Alumni Outlook Magazine


Al Marotz is co-owner of the new River Valley Bakery in Durand.

Al Marotz ’73 is busy in his second career as a baker at River Valley Bakery, which opened in June in downtown Durand.

Marotz wasn’t always a baker. After graduating from UW-Stout with a degree in marketing education he taught marketing and entrepreneurship at Menomonie High School and was chair of the business department. He retired in 2004 after 31 years.

His interest in cooking and baking started at home in Sheboygan, where he was born into a big German family — four sisters and two brothers. Much to the delight of his sisters, he said, Marotz welcomed helping his mother in the kitchen. This afforded him the opportunity to do some tasting and he didn’t have to help with the dinner dishes.

In addition to teaching and cooking, hunting and fishing are activities that play a significant role in his life. For many years he has taught and continues to teach hunter education classes.

In 2000 he discovered the joys of making sourdough bread from a starter. In the woods he would point the car toward the sun and put the dough on the dashboard to rise.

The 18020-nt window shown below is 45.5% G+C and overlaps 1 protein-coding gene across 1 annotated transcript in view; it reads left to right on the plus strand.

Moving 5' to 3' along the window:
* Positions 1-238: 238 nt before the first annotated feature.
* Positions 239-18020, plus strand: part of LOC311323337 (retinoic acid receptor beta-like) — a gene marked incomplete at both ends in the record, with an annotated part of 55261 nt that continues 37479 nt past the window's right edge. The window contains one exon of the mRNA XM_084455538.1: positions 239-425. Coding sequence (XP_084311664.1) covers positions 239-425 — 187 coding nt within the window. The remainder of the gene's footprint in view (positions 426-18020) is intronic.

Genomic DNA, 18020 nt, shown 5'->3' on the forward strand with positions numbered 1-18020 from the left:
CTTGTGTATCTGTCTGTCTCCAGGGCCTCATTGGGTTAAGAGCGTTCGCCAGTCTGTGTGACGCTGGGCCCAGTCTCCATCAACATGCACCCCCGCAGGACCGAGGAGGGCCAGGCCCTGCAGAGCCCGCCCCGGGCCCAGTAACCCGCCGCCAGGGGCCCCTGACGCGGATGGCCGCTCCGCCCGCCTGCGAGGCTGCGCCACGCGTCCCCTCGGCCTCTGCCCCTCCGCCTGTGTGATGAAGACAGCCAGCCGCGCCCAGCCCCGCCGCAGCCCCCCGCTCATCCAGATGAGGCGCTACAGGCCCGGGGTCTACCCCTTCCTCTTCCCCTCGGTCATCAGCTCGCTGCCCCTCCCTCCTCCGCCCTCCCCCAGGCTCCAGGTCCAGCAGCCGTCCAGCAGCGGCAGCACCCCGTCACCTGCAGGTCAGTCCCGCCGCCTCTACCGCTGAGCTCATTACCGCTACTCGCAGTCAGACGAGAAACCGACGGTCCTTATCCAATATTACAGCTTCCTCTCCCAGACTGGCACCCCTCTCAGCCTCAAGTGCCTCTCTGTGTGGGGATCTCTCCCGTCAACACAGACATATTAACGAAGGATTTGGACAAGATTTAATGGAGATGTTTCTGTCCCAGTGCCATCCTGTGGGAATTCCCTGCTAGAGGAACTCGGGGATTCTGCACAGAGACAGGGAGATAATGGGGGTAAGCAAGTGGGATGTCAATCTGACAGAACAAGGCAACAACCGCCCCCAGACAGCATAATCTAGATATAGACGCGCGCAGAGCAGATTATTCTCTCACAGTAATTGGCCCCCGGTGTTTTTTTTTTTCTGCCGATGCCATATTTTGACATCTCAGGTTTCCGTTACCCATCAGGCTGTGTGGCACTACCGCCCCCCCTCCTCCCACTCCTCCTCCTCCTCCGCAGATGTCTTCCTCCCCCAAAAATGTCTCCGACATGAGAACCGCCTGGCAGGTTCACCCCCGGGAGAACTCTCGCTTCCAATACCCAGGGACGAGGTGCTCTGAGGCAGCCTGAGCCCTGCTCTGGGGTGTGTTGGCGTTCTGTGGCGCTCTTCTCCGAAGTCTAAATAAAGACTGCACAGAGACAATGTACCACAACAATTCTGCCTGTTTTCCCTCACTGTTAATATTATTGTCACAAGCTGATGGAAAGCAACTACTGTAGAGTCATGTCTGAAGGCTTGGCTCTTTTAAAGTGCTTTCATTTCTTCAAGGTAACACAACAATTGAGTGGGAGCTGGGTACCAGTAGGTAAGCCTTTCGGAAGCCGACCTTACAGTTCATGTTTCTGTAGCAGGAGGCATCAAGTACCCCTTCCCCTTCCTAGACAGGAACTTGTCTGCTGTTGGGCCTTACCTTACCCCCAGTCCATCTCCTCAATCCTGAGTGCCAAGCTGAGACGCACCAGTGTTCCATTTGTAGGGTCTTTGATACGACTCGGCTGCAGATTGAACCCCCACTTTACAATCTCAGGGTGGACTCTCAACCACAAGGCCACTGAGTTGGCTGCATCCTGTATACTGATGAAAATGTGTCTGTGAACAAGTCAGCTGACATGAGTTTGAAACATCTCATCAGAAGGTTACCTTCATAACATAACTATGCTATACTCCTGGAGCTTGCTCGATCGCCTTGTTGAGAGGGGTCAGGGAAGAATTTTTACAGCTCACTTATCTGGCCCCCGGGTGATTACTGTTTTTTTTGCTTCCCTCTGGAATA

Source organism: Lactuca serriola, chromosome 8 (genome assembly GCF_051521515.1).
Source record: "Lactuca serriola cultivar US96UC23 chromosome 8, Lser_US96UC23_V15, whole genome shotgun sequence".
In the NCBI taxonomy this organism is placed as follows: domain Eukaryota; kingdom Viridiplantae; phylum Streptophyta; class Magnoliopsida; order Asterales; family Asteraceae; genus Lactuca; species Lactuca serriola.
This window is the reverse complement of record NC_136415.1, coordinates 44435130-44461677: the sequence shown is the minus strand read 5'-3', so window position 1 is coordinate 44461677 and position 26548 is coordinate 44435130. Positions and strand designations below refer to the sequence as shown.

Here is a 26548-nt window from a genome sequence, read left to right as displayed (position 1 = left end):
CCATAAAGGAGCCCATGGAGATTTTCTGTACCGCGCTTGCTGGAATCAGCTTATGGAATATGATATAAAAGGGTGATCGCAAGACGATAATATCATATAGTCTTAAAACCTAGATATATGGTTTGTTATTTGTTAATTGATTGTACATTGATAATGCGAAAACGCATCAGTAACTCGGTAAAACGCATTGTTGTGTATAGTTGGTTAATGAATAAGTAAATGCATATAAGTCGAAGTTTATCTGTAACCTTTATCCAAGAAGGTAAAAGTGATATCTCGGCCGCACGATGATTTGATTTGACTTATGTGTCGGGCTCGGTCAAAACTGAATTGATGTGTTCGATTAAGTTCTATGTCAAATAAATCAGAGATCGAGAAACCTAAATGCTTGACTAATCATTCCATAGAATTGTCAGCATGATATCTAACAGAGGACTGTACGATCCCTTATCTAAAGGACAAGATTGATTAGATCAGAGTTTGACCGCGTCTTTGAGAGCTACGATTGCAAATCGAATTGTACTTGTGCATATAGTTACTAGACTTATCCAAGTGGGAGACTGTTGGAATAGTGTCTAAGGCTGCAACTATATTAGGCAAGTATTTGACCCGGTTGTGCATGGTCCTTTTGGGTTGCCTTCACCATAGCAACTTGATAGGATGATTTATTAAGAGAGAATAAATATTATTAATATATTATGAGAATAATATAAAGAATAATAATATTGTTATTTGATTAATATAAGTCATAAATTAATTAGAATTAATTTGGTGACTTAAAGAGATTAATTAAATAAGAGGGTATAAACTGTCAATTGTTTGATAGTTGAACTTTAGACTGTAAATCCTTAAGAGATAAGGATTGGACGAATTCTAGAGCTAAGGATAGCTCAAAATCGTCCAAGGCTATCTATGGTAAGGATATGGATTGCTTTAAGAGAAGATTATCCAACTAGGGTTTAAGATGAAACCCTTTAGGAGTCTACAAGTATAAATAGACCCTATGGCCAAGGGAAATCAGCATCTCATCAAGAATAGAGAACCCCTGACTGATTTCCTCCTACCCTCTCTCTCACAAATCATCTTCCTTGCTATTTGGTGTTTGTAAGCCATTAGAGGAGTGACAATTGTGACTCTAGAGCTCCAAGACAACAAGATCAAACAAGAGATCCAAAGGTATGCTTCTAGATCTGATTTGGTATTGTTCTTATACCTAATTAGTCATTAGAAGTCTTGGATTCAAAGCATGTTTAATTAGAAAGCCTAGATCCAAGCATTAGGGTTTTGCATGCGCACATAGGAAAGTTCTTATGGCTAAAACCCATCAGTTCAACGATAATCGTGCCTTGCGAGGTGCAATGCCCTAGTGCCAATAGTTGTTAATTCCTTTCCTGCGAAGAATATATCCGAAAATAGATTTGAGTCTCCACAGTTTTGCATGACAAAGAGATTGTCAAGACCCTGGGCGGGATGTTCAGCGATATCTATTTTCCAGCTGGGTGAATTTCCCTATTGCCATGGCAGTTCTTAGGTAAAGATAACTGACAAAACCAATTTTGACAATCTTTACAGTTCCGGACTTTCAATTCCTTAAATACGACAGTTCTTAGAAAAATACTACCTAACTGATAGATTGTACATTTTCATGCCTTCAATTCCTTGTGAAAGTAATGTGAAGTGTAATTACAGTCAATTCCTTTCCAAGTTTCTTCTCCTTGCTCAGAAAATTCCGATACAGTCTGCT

Marotz and Richard Thomas, co-owners of the bakery, are old friends. In 2005 Thomas, who owned the former Creamery Restaurant in Downsville, encouraged newly retired Marotz to apply as a baker apprentice at the restaurant. Marotz’s prior experience with baking coupled with the hands-on instruction turned him into a master baker.

His second career was born. The bakery offers bread, scones, muffins, cookies, Danishes and sticky buns — all made from scratch. “If you buy a plum Danish, the plums have been picked, peeled and pitted by hand,” Marotz said.

UW-Stout has been and continues to figure greatly in Marotz’s life. His father, William E. Marotz, attended the university and his brother William H. Marotz is an alumnus with two degrees, B.S. ’65 and M.S. ’68. As a baker apprentice, Al’s master teachers were Paul Skalbeck B.S. ’05, M.S. ’07 and Rachel Ossman ’06. The bakery’s business card was designed by Pearl Holmstadt ’11.

Marotz and Thomas plan to plant wheat on farm land in the Chippewa River valley watershed, mill it and use it for their flour. The farmer who will plant the wheat also is an alumnus, Matt Messa ’79.